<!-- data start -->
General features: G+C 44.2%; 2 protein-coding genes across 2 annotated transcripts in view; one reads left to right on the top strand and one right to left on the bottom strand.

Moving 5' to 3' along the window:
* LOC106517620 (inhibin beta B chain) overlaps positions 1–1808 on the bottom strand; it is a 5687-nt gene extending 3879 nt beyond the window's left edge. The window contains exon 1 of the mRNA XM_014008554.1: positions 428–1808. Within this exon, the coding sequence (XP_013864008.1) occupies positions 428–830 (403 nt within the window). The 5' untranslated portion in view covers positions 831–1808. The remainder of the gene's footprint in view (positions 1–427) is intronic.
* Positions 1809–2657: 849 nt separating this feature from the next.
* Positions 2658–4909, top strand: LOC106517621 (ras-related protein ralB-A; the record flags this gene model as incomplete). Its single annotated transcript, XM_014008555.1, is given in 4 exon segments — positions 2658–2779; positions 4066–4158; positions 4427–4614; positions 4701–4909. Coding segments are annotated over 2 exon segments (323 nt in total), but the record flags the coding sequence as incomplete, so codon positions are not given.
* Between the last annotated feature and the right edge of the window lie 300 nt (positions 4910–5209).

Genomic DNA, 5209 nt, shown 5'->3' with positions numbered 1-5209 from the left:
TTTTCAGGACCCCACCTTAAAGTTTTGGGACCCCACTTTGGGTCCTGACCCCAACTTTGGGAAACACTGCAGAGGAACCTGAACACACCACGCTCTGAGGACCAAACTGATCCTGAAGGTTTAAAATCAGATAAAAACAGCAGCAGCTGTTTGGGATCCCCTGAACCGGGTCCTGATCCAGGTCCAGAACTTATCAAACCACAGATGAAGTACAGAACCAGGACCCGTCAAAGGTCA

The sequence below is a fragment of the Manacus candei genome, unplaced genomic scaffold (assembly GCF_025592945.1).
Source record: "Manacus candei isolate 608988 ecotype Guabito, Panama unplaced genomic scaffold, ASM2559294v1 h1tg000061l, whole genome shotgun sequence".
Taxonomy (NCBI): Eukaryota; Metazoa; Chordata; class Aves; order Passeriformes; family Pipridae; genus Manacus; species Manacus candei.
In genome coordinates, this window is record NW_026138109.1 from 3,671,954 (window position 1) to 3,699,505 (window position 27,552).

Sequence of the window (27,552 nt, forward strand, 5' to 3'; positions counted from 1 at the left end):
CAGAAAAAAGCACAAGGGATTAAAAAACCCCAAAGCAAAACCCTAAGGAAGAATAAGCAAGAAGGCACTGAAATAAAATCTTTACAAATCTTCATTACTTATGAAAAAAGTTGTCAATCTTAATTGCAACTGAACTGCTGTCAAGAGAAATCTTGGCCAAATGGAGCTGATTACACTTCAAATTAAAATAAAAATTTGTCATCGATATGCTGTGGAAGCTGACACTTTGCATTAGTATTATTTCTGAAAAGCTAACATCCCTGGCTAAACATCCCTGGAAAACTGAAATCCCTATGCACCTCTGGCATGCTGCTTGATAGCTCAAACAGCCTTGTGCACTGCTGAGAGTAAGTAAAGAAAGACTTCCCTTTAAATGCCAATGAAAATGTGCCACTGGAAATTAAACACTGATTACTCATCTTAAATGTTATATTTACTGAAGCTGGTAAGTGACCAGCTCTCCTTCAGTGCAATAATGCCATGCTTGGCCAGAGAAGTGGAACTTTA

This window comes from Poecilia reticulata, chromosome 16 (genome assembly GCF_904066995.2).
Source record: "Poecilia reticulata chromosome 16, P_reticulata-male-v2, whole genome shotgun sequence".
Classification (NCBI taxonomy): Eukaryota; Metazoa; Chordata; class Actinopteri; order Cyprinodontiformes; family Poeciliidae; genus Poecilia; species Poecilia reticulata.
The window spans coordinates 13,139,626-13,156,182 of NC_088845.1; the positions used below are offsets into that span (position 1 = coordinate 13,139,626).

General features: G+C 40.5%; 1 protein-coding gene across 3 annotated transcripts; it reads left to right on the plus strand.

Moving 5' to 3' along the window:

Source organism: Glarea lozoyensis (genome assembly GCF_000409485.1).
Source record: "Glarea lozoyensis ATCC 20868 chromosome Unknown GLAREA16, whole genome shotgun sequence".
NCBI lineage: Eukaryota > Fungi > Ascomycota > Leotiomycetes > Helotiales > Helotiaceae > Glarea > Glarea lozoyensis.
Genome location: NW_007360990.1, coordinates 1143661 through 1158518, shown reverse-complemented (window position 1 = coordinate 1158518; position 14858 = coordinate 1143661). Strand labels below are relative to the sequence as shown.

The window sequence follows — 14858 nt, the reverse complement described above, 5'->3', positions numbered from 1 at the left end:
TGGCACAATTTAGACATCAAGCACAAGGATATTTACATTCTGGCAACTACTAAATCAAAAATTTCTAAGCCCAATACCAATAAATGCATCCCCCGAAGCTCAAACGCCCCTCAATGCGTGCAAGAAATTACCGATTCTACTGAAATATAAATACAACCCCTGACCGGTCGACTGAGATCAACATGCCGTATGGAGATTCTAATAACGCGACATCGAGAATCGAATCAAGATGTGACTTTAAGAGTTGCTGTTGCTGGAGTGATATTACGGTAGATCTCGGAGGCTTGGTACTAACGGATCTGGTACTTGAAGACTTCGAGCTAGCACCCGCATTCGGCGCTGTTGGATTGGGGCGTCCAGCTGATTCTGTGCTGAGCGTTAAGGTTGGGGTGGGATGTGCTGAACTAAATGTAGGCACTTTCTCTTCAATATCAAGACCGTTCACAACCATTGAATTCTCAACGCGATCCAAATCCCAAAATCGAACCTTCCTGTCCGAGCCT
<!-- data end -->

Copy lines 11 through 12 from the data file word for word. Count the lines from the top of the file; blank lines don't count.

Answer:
Taxonomy (NCBI): Eukaryota; Metazoa; Chordata; class Aves; order Passeriformes; family Pipridae; genus Manacus; species Manacus candei.
In genome coordinates, this window is record NW_026138109.1 from 3,671,954 (window position 1) to 3,699,505 (window position 27,552).